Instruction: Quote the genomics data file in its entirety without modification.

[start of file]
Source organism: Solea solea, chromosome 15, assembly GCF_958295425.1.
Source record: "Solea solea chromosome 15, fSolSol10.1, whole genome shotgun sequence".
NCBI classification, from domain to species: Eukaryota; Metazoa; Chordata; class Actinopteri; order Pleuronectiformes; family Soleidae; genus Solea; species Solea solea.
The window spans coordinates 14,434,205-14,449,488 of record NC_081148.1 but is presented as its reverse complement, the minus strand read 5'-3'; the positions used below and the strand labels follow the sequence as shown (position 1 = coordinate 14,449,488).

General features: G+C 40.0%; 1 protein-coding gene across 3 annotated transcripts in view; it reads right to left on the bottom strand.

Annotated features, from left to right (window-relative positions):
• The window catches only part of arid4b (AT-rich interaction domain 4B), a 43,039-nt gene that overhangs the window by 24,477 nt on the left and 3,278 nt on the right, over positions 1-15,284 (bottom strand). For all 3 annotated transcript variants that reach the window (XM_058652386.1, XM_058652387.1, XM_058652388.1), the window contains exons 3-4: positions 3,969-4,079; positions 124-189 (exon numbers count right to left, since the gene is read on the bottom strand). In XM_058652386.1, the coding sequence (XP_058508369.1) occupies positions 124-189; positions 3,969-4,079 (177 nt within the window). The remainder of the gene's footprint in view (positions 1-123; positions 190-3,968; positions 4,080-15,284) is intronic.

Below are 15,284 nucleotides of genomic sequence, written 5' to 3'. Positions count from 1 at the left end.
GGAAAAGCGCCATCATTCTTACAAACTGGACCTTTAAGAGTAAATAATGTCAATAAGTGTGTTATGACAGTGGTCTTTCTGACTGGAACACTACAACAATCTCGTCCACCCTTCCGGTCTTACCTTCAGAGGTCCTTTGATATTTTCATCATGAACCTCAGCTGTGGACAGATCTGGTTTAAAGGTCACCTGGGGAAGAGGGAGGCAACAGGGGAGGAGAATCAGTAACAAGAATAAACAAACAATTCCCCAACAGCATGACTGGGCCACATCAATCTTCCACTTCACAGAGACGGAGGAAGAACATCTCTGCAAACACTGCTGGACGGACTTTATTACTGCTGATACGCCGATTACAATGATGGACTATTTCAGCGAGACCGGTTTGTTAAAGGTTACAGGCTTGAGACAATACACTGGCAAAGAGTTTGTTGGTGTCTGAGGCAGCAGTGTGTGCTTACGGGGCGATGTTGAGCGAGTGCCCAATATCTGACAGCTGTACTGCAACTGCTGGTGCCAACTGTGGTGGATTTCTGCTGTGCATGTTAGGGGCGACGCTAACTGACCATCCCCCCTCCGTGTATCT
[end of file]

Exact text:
Source organism: Solea solea, chromosome 15, assembly GCF_958295425.1.
Source record: "Solea solea chromosome 15, fSolSol10.1, whole genome shotgun sequence".
NCBI classification, from domain to species: Eukaryota; Metazoa; Chordata; class Actinopteri; order Pleuronectiformes; family Soleidae; genus Solea; species Solea solea.
The window spans coordinates 14,434,205-14,449,488 of record NC_081148.1 but is presented as its reverse complement, the minus strand read 5'-3'; the positions used below and the strand labels follow the sequence as shown (position 1 = coordinate 14,449,488).

General features: G+C 40.0%; 1 protein-coding gene across 3 annotated transcripts in view; it reads right to left on the bottom strand.

Annotated features, from left to right (window-relative positions):
• The window catches only part of arid4b (AT-rich interaction domain 4B), a 43,039-nt gene that overhangs the window by 24,477 nt on the left and 3,278 nt on the right, over positions 1-15,284 (bottom strand). For all 3 annotated transcript variants that reach the window (XM_058652386.1, XM_058652387.1, XM_058652388.1), the window contains exons 3-4: positions 3,969-4,079; positions 124-189 (exon numbers count right to left, since the gene is read on the bottom strand). In XM_058652386.1, the coding sequence (XP_058508369.1) occupies positions 124-189; positions 3,969-4,079 (177 nt within the window). The remainder of the gene's footprint in view (positions 1-123; positions 190-3,968; positions 4,080-15,284) is intronic.

Below are 15,284 nucleotides of genomic sequence, written 5' to 3'. Positions count from 1 at the left end.
GGAAAAGCGCCATCATTCTTACAAACTGGACCTTTAAGAGTAAATAATGTCAATAAGTGTGTTATGACAGTGGTCTTTCTGACTGGAACACTACAACAATCTCGTCCACCCTTCCGGTCTTACCTTCAGAGGTCCTTTGATATTTTCATCATGAACCTCAGCTGTGGACAGATCTGGTTTAAAGGTCACCTGGGGAAGAGGGAGGCAACAGGGGAGGAGAATCAGTAACAAGAATAAACAAACAATTCCCCAACAGCATGACTGGGCCACATCAATCTTCCACTTCACAGAGACGGAGGAAGAACATCTCTGCAAACACTGCTGGACGGACTTTATTACTGCTGATACGCCGATTACAATGATGGACTATTTCAGCGAGACCGGTTTGTTAAAGGTTACAGGCTTGAGACAATACACTGGCAAAGAGTTTGTTGGTGTCTGAGGCAGCAGTGTGTGCTTACGGGGCGATGTTGAGCGAGTGCCCAATATCTGACAGCTGTACTGCAACTGCTGGTGCCAACTGTGGTGGATTTCTGCTGTGCATGTTAGGGGCGACGCTAACTGACCATCCCCCCTCCGTGTATCT